Intense Ocean Noise: Effects on Fish
Fish use sounds to find food, avoid predators, and choose mates. Since hearing is essential for their survival it is important to understand how they are affected by underwater noise.
General Effects of Underwater Noise on Fish
No studies have addressed the long term effects of LFAS and other noise sources on fish, fish prey, life cycles, reproduction or essential habitats.
In an Office of Naval Research workshop on the effects of human-produced noise in the marine environment Cudahy et al. asked the pertinent question: "is chronic exposure to anthropogenic sound from any source or combination of sources, causing psychological or physiological stress that is reducing the average longevity or number of offspring produced by individual animals and thus causing a decrease in the productivity or size of the affected stock (e.g. by suppressing the immune systems…)?" These long term effects are unknown (Workshop on the Effects of Anthropogenic Noise in the Marine Environment, 1998).
Studies show harmful effects of even moderate noise on hearing in fish. (Myrberg, 1980)
As background noise increases, fish hearing decreases. (Myrberg, 1980)
Intense noise levels (180 dB) destroy the hair cells of the auditory maculae resulting in hearing loss. (Enger, 1981)
A broad band, 140 dB sound applied to fish tanks for 20 minutes a day influenced fat stores, growth and reproductive indices. (Meier and Horseman, 1977)
When marine fish were exposed to sound pressure levels 40-50 dB above that in their normal environment (at 40-1000 Hz) severe problems occurred; the viability of fish eggs was reduced and growth rates for fry were significantly reduced. (Banner and Hyatt, 1973)
Shrimp reared under sound levels 20-30 dB above ambient noise showed significantly reduced growth and reproductive rates, decreased food uptake and increased mortality. (Lagardere, 1982)
The above studies strongly suggest that increased noise levels may seriously impact production levels sought by aquaculture ventures. (Myrberg, 1990)
Specific Points on LFAS and Fish
In their Environmental Impact Statement (EIS) on LFAS the Navy concludes that LFAS is safe for fish up to exposure levels of 180 dB.
"Little or no data are available for fish exposed to sound between 149 and 180 dB. Thus more studies are needed to establish ‘safe’ levels of underwater sound at frequencies in the audible range of bony fishes. Given the existence of about 20,000 different species of bony fish, each with a unique inner ear, the problem is enormous." (Hastings, 1995)
In the EIS the Navy agrees with the above and states that "existing research on hearing responses in fish is limited to only a few species and there are almost no data that are useful in determining which sound pressure levels cause temporary or permanent injury." (EIS Executive Summary. p23)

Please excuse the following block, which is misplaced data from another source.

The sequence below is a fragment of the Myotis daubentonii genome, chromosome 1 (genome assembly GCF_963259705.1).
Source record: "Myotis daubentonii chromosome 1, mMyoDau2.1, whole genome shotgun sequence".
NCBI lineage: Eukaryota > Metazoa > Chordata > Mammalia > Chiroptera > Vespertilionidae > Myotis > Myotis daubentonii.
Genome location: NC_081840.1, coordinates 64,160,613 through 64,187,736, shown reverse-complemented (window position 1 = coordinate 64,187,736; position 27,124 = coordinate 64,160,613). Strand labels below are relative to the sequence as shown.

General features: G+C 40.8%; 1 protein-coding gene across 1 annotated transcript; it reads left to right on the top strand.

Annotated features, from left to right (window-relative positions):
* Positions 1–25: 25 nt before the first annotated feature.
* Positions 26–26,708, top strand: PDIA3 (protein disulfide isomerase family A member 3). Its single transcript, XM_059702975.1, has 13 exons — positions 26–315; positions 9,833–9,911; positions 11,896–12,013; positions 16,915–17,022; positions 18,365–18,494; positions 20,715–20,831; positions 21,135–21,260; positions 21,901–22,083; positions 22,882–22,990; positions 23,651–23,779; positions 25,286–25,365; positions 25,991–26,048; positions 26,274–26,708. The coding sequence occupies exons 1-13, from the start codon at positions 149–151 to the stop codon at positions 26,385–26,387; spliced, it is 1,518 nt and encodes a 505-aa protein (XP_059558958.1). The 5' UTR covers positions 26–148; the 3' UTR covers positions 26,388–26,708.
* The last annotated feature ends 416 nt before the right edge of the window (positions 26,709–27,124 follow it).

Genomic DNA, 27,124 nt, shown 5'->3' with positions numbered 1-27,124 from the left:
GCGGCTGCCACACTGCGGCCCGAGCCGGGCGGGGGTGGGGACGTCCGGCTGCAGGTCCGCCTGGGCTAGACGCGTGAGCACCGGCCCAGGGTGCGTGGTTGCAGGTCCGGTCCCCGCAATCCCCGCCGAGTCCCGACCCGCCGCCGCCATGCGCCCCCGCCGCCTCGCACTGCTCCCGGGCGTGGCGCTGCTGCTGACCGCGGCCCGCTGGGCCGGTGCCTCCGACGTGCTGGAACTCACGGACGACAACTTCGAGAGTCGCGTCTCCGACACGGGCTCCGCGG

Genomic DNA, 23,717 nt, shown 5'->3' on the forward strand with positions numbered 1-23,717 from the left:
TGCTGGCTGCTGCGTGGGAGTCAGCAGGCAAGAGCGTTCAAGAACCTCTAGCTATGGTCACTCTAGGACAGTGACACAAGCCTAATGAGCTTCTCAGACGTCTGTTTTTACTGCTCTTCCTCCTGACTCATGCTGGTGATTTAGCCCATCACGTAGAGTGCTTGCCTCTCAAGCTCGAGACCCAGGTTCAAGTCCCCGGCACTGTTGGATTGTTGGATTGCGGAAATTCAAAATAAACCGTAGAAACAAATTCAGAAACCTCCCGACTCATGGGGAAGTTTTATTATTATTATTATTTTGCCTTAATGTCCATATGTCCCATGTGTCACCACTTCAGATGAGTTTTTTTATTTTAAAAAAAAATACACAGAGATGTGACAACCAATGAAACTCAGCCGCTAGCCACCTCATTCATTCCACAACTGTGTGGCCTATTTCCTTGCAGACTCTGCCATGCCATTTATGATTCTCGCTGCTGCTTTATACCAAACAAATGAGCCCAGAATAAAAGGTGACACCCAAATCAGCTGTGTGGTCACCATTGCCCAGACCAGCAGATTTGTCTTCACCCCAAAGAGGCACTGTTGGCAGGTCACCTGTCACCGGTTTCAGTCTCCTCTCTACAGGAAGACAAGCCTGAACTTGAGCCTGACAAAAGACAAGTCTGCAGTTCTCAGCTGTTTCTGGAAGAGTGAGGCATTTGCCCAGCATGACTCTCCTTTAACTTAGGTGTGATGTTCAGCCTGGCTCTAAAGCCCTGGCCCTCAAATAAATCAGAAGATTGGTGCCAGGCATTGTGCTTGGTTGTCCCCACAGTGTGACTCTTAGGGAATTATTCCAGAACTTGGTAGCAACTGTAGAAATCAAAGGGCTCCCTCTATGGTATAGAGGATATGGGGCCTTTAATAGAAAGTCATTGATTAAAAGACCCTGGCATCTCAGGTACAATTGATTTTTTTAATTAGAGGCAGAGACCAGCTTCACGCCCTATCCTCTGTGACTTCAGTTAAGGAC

Observations of fish being disoriented and fatigued when ensonified by dolphins indicates that sound pressure levels below 180 dB may cause damage. (Norris and Mohl, 1983)
Noise levels eliciting withdrawal and causing hearing problems in fish are similar to those causing avoidance in whales (about 115-120 dB). (Myrberg, 1990)
The EIS has only a one paragraph discussion of adverse nonauditory physiological impacts of LFAS on fish. The EIS states the larger pelagic fish (such as tuna) have swim bladders large enough to be resonated and damaged by LFAS, but they dismiss this concern by stating that their prime habitat is near the surface where sound transmission losses occur. Bluefin tuna do spend significant time at about 120 ft but tagging shows they routinely dive deeper than ˝ mile for more than an hour at a time.
Lutz (1995) cites evidence that fish can experience lethal gas bubble trauma (the "bends") making acoustically activated bubble growth a potential nonauditory impact from LFAS, not addressed in the EIS.
The National Research Council, in its recent report on low frequency sound and marine mammals, expressed concern about the potential effects of low frequency sound on marine life including zooplankton, fish and turtles. They noted that if the food chain is affected, all marine life will be adversely impacted.
The lack of empirical data on "which sound pressure levels cause temporary or permanent injury" in fish (EIS Executive Summary, p23) suggests that the Precautionary Principle be applied to decisions about acoustic activities to be conducted by the military and other institutions.
Prepared by Marsha L. Green, PhD – Ocean Mammal Institute
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